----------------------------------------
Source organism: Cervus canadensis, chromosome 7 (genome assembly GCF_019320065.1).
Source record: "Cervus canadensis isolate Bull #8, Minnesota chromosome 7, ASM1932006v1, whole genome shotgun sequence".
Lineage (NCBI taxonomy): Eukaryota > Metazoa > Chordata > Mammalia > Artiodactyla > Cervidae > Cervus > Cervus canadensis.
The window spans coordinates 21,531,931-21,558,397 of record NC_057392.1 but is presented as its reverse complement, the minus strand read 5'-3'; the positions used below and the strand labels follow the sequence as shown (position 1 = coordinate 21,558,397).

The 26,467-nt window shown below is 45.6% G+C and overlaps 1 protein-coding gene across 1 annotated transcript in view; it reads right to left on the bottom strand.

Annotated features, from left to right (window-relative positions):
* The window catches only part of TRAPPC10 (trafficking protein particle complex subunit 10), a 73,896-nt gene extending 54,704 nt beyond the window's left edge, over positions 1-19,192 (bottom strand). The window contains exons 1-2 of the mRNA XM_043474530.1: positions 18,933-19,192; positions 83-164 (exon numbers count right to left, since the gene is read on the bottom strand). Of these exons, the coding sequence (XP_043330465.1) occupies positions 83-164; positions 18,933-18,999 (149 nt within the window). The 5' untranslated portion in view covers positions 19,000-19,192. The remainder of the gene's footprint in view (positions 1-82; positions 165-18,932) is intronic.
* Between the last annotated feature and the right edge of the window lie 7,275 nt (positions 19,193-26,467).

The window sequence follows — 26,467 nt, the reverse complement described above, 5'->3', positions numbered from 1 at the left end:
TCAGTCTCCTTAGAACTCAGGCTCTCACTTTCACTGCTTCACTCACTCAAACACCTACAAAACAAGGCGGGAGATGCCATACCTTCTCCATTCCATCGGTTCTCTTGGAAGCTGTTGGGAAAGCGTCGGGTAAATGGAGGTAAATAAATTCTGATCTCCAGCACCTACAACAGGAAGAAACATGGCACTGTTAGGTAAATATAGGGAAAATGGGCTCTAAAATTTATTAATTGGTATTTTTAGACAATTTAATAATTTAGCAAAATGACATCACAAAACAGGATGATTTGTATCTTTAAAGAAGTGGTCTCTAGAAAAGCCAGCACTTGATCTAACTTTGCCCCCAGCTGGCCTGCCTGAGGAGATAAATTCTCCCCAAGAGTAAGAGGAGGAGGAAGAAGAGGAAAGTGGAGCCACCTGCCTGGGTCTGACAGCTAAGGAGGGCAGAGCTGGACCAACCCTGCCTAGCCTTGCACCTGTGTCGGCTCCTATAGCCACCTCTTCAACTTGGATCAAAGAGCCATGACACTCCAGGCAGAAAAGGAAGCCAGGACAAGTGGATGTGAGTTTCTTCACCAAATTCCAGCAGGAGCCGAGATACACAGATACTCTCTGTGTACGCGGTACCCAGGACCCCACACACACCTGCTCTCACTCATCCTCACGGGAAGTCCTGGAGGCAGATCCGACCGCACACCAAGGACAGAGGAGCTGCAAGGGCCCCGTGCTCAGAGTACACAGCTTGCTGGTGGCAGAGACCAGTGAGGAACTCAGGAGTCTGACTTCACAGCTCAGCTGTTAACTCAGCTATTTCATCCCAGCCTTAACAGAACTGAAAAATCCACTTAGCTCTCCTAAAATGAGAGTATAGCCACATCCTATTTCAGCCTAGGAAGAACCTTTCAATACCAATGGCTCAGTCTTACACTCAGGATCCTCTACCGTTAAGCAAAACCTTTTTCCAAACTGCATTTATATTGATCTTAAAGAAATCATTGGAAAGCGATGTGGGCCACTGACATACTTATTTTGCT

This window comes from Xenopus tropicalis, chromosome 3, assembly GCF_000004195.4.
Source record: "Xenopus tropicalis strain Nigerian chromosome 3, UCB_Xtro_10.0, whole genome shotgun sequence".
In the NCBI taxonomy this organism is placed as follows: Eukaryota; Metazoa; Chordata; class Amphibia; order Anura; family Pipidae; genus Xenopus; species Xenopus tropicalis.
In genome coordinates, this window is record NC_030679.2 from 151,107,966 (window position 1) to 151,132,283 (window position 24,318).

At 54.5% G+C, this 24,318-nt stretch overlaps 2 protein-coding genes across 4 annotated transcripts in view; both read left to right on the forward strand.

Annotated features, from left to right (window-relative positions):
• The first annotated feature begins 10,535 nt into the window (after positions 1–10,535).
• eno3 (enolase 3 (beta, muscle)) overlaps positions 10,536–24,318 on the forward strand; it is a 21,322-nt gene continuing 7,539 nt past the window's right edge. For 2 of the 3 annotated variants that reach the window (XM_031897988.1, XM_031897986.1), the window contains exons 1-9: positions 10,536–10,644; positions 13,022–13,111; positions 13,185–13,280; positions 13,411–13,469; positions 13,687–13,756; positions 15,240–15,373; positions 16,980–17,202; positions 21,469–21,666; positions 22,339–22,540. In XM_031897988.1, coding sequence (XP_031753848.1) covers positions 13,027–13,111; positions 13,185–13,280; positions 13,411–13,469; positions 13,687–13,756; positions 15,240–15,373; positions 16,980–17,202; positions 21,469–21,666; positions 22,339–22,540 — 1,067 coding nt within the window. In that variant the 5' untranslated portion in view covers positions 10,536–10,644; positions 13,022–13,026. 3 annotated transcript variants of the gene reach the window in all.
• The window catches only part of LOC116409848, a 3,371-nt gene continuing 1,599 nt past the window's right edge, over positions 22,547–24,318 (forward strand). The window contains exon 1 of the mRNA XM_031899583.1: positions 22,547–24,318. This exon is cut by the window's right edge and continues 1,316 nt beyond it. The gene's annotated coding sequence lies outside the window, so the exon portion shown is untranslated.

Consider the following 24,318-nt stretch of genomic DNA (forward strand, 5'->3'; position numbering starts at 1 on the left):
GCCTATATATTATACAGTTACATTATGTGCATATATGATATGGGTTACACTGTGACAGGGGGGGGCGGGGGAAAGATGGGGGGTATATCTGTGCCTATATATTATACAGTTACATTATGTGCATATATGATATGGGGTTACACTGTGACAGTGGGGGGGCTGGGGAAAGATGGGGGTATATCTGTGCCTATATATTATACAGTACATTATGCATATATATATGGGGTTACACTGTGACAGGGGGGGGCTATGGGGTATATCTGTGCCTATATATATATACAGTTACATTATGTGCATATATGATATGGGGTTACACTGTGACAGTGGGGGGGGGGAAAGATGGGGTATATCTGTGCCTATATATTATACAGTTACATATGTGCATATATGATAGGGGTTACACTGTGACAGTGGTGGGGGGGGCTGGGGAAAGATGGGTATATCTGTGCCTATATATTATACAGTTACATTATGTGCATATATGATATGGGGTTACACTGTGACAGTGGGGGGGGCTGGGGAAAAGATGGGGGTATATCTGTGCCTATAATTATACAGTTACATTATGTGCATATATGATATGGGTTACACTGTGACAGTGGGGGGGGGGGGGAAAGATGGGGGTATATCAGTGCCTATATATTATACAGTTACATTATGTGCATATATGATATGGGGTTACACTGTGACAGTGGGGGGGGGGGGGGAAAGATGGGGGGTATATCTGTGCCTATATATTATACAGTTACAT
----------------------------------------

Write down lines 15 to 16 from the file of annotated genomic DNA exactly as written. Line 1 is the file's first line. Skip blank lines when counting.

At 54.5% G+C, this 24,318-nt stretch overlaps 2 protein-coding genes across 4 annotated transcripts in view; both read left to right on the forward strand.

Annotated features, from left to right (window-relative positions):